2005 boasted of some of the biggest Tamil movies being released - Rajnikanth's 'Chandramukhi', Kamal Hassan's 'Mumbai Express', Shankar's 'Anniyan' and the usual fare from Vijay. However, it was an innocuous little film named 'Kaathal', cast and technicians replete with newcomers, that went on to become the sleeper hit of the year (it released in late 2004 though, I believe).
'Kaathal' narrates the tale of a rich schoolgirl infatuated with a young mechanic. The same old 'formula' rehashed, one might be inclined to think. But the screenplay, characterization and performances were so effective that the storyline itself was forgotten; one was too involved with the characters by then. Some of the biggest plus-points of 'Kaathal' were:
# Newcomer Sandhya was amazingly natural (she was hailed as the 'Saritha of 2006' by veteran director K.Balachander) as the exuberant schoolgirl 'Aishu' , hopelessly infatuated with the motor mechanic. Her intuition tells her to run away from the marriage her family is forcing upon her, and she succeeds in convincing her beau to 'take her away'. The consequences of her impetuousness are devastating. Her outstanding performance was the highlight of this small little movie.
# The newbie director Balaji Shaktivel (ok, he's done one movie before - but didn't 'newbie director' sound better!) displayed a great grasp over the medium (for instance, he gave a feathery, fairy-tale touch to the first half of the movie that depicted the budding romance between the protagonists while the more sombre post-interval portions were shot in harsher lights and panning camera angles).
# Bharath proved there was more to him than the pliant dancing skills he'd displayed in his earlier movies. The nuances he added to the character were just perfect - whether it be the sloppy crab-like manner in which he rode his bike (as mechanics do), or the Madhurai lingo that he adopted, they were never overdone or exagerrated. His performance in the climax - reminiscent of the classic 'Moondram Pirai' (which in itself is a huge compliment) - was especially good.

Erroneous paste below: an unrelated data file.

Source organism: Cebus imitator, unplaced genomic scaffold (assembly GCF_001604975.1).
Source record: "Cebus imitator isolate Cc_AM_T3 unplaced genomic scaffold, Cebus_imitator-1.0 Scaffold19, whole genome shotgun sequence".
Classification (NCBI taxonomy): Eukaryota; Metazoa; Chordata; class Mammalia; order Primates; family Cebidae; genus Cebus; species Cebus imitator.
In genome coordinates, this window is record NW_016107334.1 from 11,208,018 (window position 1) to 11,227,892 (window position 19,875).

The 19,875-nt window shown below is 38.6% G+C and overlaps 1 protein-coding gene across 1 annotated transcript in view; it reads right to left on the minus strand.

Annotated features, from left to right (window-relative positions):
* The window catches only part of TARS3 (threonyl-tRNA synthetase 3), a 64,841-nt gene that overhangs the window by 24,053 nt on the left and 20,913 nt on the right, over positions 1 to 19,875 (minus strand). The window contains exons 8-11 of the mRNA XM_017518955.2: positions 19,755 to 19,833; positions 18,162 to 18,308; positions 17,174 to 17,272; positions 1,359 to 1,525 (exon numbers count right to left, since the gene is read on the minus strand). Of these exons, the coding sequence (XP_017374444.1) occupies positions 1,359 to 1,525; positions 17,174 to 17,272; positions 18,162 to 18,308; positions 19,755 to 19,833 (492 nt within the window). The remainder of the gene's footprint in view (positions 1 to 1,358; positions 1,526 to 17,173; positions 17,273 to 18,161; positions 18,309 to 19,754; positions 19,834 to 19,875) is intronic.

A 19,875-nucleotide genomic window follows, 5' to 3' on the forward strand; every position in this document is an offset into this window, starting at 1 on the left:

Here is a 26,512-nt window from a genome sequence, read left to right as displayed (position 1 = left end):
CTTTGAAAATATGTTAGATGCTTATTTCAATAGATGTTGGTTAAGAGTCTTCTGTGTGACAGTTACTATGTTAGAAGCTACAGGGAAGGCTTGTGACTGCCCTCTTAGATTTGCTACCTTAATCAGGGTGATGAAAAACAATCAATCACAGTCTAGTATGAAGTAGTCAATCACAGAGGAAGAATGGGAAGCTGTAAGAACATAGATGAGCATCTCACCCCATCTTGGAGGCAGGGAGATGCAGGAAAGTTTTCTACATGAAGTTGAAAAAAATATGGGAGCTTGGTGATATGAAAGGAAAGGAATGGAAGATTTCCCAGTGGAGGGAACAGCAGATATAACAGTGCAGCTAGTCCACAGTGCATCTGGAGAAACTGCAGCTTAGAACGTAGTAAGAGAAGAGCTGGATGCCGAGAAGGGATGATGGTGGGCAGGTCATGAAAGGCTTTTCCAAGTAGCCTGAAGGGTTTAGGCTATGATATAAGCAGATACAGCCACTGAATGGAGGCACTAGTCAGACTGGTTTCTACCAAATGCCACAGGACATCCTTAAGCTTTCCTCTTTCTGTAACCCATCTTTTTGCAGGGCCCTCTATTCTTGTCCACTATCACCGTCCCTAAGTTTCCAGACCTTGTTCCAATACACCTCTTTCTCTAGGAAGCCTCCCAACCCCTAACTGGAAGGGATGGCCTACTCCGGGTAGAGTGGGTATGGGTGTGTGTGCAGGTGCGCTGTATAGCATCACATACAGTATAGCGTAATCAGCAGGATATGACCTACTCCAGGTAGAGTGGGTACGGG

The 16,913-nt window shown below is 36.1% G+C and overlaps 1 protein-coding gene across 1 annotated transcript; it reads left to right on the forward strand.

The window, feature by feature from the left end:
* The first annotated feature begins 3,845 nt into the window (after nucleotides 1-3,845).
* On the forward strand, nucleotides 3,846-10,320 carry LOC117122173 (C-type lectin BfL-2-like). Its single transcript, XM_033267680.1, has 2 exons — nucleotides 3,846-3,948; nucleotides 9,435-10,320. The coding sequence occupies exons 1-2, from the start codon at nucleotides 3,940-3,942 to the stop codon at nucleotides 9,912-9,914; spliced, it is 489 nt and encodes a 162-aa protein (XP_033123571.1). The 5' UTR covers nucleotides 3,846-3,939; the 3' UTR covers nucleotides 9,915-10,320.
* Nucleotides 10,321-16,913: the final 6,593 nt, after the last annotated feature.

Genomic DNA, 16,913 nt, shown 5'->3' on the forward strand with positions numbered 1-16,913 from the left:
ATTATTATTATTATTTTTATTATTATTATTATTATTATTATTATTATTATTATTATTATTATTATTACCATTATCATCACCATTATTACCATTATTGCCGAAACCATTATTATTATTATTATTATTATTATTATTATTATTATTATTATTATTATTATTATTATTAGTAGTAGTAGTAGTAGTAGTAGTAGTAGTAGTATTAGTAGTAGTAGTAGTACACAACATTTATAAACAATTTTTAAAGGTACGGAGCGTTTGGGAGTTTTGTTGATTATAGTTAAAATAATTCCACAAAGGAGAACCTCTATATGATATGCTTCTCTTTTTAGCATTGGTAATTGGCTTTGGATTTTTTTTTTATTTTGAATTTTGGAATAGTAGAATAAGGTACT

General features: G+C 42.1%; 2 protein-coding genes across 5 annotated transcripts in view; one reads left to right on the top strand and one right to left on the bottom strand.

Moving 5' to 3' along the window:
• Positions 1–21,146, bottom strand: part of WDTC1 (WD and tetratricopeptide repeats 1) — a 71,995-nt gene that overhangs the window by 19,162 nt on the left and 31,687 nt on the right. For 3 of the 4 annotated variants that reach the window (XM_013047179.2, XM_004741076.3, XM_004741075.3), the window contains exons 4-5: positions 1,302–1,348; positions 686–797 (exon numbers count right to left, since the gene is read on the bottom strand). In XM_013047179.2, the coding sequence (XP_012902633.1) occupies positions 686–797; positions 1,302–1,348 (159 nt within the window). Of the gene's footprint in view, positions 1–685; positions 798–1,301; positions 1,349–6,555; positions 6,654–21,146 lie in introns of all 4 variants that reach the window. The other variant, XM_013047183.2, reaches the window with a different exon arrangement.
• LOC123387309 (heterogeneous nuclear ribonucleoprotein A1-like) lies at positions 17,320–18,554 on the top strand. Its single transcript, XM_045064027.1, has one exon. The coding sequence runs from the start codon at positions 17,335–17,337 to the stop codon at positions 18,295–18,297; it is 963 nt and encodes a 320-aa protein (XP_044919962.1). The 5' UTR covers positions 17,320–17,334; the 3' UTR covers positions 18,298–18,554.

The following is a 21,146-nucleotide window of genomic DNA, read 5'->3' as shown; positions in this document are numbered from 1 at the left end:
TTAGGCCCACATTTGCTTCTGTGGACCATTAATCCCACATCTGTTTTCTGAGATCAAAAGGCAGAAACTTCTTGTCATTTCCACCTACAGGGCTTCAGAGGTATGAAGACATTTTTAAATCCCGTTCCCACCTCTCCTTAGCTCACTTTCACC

# The kid at the workshop was - for want of a better word - outstanding. I have heard that Arun Kumar was indeed a boy working at a workshop - not sure whether it is true or not. His crabby demeanor and grouchy comments were quite amusing. Deft directorial touches also displayed the kid's loyalty to his ex-guru, making the character a memorable one.
# Sukumar, the Vadivelu-lookalike, put in a subdued, un-Vadivelu-like performance as the hero's friend. His palpable anguish at his friend's discomfort was portrayed with considerable restraint and subtlety (which is not exactly a quality one associated with Tamil comedians).
The rest of the cast was more than adequate. In these days where romantic movies are overpoweringly becoming stereotyped, 'Kaathal' dared to be different (the scenes about the registrar's office were refreshingly so). One for my DVD collection.